Michels, Morgan and Kentz.
This is a condemnation case involving the partial taking by plaintiff County of Ocean of 4.84 acres from an unimproved tract of land consisting of 57.86 acres located on Hooper Avenue, opposite its "T" intersection with Fischer Boulevard, in Dover Township, Ocean County, New Jersey. October 21, 1968 was the date fixed by the court for valuation. The commissioners conducted their hearing and awarded the sum of $36,000 for the 4.84 acres taken. Both parties appealed and a trial de novo was held before a jury. The jury awarded defendant property owner $32,000. The county appeals.
The entire tract of land from which the 4.84 acres was taken is irregularly shaped, having 2300 feet of frontage on Hooper Avenue and a depth of 1740 feet. Its topography
varies from below grade to two feet above grade toward the rear. Natural drainage is therefore from the rear of the property towards Hooper Avenue. Portions of the property were, prior to the taking, subject to flooding. It was formerly used as a cranberry bog. Although there are no improvements on the subject property, the land was zoned R-200, permitting single-family residential construction. No application for subdivision had ever been filed.
The portion of the land taken consisted of an irregularly shaped 4.84 acre parcel which included 710 feet fronting on Hooper Avenue to a depth of 467 feet. The purpose of the taking was to provide a jughandle to protect vehicles making a left turn from Hooper Avenue southbound to Fischer Boulevard eastbound, as well as to provide reversal capability due to a center island being installed in Hooper Avenue. The posted speed limits on Hooper Avenue and Fischer Boulevard are 50 mph.
Both parties produced expert testimony on value. Both witnesses adopted the so-called market data approach in estimating the value of the taken parcel, requiring an analysis of sales of comparable property adjusted with respect to time of the sale, location and characteristics of the comparable property. Plaintiff's expert, Joseph D. Palmer, based his valuation upon three comparable sales. The first sale consisted of an irregularly shaped parcel of 39 acres, zoned R-200, immediately adjacent to the subject property, with 380 feet of frontage on Hooper Avenue, which sale took place over three years before the date of valuation. The per acre price of $1666 was adjusted by Palmer for time, location and physical characteristics to $3000. The second sale utilized was of a 15-acre piece of unimproved land, located 500 feet south of the subject property, zoned R-200, from which a per acre price of $1500 was obtained in July 1965, again over three years prior to evaluation date. Similar adjustments to account for the time of the sale, location of the property and its characteristics yielded a valuation of $2700 an acre. The third sale utilized by Palmer was of an irregularly shaped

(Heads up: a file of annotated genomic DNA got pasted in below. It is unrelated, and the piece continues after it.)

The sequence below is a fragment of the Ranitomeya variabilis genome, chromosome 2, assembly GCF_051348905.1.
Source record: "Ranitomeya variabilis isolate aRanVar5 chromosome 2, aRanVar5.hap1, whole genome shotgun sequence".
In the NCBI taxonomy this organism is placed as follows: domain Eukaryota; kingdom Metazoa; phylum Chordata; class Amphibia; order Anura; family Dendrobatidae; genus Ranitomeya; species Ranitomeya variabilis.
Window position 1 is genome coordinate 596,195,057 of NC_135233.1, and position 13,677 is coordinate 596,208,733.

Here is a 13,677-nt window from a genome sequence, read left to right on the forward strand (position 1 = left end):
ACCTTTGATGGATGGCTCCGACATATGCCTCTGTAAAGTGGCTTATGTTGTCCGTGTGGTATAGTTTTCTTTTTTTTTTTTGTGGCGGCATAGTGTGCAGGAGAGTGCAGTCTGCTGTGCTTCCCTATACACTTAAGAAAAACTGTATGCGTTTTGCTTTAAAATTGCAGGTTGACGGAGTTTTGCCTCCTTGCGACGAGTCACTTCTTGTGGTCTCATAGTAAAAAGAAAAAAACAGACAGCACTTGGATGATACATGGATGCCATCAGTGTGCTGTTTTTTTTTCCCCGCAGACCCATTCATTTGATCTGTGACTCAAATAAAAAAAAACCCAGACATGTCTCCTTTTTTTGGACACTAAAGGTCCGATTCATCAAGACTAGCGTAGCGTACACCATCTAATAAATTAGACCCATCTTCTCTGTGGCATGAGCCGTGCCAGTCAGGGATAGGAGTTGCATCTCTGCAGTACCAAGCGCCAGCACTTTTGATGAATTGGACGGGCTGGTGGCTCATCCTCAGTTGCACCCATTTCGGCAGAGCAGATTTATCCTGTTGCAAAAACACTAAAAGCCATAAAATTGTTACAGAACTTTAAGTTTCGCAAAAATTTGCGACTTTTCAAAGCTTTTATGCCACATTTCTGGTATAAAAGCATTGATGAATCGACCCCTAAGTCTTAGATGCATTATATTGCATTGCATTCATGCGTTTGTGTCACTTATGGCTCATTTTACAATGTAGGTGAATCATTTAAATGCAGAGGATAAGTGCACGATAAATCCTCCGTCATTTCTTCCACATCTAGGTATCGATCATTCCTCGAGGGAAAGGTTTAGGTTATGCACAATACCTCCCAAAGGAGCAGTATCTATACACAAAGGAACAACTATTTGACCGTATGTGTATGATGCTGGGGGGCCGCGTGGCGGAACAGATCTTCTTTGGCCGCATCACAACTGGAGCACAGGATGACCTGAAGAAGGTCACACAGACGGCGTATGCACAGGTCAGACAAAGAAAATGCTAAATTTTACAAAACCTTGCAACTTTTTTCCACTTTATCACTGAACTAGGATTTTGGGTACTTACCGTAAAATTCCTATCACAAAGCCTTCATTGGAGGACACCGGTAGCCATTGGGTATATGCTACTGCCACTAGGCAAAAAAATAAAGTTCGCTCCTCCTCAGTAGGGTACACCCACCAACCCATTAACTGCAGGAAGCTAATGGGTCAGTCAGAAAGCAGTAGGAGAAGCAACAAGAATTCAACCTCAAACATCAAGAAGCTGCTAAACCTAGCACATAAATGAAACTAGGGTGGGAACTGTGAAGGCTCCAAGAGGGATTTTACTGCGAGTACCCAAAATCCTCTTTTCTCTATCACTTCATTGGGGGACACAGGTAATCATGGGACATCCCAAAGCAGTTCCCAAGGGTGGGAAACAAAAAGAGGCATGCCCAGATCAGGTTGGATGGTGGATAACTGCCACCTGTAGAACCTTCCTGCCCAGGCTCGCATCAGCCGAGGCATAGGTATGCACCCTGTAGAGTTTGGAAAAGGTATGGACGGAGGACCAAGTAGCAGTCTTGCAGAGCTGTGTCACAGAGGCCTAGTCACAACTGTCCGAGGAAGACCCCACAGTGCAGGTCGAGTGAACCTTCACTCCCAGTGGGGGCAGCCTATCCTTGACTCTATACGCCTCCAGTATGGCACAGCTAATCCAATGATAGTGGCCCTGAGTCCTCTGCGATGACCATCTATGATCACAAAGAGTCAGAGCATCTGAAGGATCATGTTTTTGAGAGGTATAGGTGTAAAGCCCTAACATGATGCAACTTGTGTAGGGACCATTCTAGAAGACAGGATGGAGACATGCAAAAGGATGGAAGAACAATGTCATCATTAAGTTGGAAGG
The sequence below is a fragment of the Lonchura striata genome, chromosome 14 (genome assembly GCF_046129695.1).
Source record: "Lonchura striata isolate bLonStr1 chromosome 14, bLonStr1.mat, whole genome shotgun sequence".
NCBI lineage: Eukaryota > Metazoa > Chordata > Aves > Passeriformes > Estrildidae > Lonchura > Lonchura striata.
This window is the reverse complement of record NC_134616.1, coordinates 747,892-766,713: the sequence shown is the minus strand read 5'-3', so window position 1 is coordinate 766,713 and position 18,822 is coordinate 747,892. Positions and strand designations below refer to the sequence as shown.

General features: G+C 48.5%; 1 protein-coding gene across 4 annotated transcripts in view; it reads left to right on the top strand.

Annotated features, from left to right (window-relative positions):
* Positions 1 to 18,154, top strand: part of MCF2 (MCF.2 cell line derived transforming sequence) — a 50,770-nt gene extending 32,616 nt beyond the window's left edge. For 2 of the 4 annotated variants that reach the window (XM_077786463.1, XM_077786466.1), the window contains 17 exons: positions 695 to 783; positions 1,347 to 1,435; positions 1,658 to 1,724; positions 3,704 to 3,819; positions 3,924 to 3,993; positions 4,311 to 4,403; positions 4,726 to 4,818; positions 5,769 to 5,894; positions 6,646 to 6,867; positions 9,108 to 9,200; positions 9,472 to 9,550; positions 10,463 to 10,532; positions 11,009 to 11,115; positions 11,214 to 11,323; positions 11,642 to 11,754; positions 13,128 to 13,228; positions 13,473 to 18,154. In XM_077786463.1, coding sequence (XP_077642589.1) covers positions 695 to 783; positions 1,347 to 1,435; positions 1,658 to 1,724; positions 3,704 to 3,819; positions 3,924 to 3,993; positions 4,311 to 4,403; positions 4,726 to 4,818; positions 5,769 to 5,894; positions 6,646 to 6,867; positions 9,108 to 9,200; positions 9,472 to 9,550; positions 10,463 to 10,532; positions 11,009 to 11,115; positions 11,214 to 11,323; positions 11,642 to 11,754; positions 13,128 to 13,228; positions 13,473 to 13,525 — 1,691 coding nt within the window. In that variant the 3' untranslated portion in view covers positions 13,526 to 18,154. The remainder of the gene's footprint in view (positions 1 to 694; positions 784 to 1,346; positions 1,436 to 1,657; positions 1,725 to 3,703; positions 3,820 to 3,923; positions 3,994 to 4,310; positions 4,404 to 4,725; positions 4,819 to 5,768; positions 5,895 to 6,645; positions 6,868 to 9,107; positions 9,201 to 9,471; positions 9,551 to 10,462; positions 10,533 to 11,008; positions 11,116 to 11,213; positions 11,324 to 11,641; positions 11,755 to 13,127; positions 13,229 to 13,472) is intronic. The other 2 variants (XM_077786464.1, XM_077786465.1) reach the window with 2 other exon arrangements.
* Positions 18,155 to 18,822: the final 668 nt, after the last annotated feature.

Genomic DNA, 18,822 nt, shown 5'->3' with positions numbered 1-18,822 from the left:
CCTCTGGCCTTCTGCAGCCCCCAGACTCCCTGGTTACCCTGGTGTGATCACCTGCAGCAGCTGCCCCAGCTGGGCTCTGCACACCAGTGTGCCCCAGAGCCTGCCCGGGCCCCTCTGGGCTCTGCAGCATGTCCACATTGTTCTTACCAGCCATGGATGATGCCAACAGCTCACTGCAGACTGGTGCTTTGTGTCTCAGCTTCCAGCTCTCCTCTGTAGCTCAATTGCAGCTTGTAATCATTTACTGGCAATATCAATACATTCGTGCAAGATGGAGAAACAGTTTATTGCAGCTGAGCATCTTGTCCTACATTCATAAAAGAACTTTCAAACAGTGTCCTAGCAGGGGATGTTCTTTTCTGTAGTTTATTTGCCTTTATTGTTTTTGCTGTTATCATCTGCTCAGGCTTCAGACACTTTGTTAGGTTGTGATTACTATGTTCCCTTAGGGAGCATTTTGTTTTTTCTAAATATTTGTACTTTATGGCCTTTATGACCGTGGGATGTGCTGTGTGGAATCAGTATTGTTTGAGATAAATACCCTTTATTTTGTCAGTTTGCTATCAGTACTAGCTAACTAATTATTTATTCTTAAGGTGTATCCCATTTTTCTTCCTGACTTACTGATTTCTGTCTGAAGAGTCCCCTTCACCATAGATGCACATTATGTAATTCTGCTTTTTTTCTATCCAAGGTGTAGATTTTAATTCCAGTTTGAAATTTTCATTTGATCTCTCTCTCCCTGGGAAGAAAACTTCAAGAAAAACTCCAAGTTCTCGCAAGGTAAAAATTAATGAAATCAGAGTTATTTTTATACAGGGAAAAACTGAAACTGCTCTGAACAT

unimproved parcel consisting of 19 acres, for which a purchaser in July 1965 paid $1500 an acre. This figure was similarly adjusted to $2700. Based on these sales, Palmer was of the opinion that the condemned 4.84-acre piece was valued at $3000 an acre.
John D. Lazarus testified on behalf of defendant property owner. He, too, announced that his opinion as to value was arrived at by applying the market data approach, using comparable sales with the appropriate adjustments. As stated by Lazarus:
I use the market data approach, which is also known as the comparable sales approach, as this is an improved [sic] property and it is the only approach applicable to support the appraiser's opinion. And that means my examination of sales in the area of lands that would be comparable as to size, as to topography, as to location, and as close as possible with zoning. Also for the same type of use.
He was about to offer five such sales, at which point plaintiff requested a hearing, out of the presence of the jury, as to their comparability. The hearing disclosed that four of the five sales relied upon by Lazarus were of parcels for which preliminary subdivision approval had been obtained at the time of sale. Thus, the 1969 Snug Harbor property was sold as an approved subdivision. Defendant admitted that three other sales to which Lazarus was about to refer were also made with respect to acreage for which preliminary subdivision approval had been obtained. The trial judge concluded these were not comparable sales and refused to permit Lazarus to testify with respect to them as affirmative evidence of value. Of the five sales upon which Lazarus relied in arriving at a valuation, only one was left, the 1968 Cypress Mines sale of 104 acres of landlocked land which sold for $1850 an acre. It was also zoned R-200 and located three-quarters of a mile southwest of the subject premises.
On cross-examination of Lazarus, however, the trial court refused to permit plaintiff to interrogate Lazarus with respect to the weight given by ...